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Activity Restrictions in Children with Seizures

Losing conciousness or physical control due to a seizure could result in injurious or disastrous consequences in some situations. Placing restrictions on activities, particularly for kids, can be difficult and have its own consequences for development, socialization, and health. Discussions with parents and children should consider the risks, in terms of likelihood of a future seizure and of injury should a seizure occur, and alternatives for activities and supervision. Specific situations to consider include:
  • Water (baths, pools, lakes/ocean) A child with seizures should be supervised 1 to 1 by an adult while swimming.
  • Heights (climbing trees, playground equipment, mountains)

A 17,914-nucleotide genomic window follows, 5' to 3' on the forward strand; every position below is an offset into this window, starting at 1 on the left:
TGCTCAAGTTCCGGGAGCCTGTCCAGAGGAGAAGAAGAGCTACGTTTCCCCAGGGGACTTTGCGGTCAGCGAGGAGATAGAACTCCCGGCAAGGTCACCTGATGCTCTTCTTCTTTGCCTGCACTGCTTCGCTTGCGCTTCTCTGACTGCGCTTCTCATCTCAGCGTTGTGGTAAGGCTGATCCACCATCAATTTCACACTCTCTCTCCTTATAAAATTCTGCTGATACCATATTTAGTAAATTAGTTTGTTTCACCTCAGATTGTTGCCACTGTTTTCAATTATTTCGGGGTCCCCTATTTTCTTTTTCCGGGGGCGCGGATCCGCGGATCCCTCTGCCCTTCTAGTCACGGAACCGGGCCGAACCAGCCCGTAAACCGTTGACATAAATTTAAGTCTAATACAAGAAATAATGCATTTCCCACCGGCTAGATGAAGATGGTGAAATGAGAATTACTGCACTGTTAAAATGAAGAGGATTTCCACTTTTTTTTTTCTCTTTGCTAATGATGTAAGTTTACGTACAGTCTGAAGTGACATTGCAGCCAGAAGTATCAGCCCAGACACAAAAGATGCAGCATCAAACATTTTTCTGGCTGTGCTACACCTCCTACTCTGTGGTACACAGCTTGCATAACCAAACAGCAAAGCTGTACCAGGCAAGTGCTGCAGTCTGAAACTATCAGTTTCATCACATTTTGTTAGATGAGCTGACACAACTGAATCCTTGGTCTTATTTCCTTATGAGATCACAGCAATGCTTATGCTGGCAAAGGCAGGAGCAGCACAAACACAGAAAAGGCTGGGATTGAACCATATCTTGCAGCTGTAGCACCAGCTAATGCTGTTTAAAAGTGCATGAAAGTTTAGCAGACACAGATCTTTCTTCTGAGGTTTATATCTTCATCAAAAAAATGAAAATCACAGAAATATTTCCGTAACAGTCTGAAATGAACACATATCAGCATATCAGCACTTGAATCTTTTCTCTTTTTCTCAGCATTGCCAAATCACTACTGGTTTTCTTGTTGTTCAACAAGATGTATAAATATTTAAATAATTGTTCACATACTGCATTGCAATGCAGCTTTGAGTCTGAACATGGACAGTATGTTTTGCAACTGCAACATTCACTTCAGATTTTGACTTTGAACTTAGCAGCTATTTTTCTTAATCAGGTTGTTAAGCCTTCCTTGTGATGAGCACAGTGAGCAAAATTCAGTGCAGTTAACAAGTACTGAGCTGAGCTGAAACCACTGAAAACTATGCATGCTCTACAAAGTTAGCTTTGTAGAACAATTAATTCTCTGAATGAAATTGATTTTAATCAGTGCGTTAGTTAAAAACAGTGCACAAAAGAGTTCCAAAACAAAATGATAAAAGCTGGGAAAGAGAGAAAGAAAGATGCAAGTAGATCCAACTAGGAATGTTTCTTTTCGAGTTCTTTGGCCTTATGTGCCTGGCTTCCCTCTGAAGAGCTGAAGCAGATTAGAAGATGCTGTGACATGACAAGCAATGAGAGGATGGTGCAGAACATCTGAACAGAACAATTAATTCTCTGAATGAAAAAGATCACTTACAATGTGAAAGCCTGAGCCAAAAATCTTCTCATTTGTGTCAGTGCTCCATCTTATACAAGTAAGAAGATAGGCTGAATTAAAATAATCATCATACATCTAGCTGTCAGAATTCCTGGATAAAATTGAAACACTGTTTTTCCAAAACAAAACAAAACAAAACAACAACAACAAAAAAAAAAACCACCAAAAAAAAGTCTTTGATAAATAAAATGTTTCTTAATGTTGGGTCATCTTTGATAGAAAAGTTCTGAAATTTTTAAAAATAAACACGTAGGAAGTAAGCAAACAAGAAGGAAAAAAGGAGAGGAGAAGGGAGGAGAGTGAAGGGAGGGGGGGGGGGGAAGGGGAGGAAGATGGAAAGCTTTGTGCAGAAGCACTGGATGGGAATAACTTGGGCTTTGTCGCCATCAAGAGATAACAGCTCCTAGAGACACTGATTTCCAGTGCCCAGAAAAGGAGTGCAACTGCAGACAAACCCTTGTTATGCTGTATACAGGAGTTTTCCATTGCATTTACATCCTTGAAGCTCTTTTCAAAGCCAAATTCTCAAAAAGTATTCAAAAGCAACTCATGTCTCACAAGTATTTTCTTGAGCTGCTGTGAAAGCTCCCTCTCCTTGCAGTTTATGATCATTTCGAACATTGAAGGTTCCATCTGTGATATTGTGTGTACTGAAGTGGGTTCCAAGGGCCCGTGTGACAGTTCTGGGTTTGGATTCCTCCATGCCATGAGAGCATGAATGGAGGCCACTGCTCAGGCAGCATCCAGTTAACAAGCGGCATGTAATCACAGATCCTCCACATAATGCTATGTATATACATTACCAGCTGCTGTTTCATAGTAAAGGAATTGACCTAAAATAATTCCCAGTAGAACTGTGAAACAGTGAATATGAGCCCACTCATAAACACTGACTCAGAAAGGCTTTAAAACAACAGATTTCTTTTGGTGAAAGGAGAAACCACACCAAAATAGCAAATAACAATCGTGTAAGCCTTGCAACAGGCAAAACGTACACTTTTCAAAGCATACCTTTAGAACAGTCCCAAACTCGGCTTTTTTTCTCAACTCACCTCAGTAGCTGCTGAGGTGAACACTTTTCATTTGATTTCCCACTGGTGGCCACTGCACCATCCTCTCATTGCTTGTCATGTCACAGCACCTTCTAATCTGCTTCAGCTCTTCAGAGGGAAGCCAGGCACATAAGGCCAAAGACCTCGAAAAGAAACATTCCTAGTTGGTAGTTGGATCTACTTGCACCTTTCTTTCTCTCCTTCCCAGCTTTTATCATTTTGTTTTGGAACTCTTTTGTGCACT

• In/on moving Conveyances, etc. (bikes, boards, skis)
  • Near equipment that may cause a burning injury (hot water heaters, cooking equipment)
  • The child having a seizure without an adult who knows what to do in case of a seizure present, including the family at a friend;s house, a babysitter, etc.
Children that have frequent seizures, particularly atonic or drop attacks, will sometimes need to be fitted with a helmet to prevent head injury.

Resources

Information & Support

For Professionals

Epilepsy and driving: physician issues (Epilepsy Foundation)

Driving with Epilepsy (Epilepsy Foundation)
Information from the Epilepsy Foundation regarding state driving laws.

Authors

Reviewing Author: Denise Morita, MD - 6/2011
Compiled and edited by: Lynne M Kerr, MD, PhD - 5/2011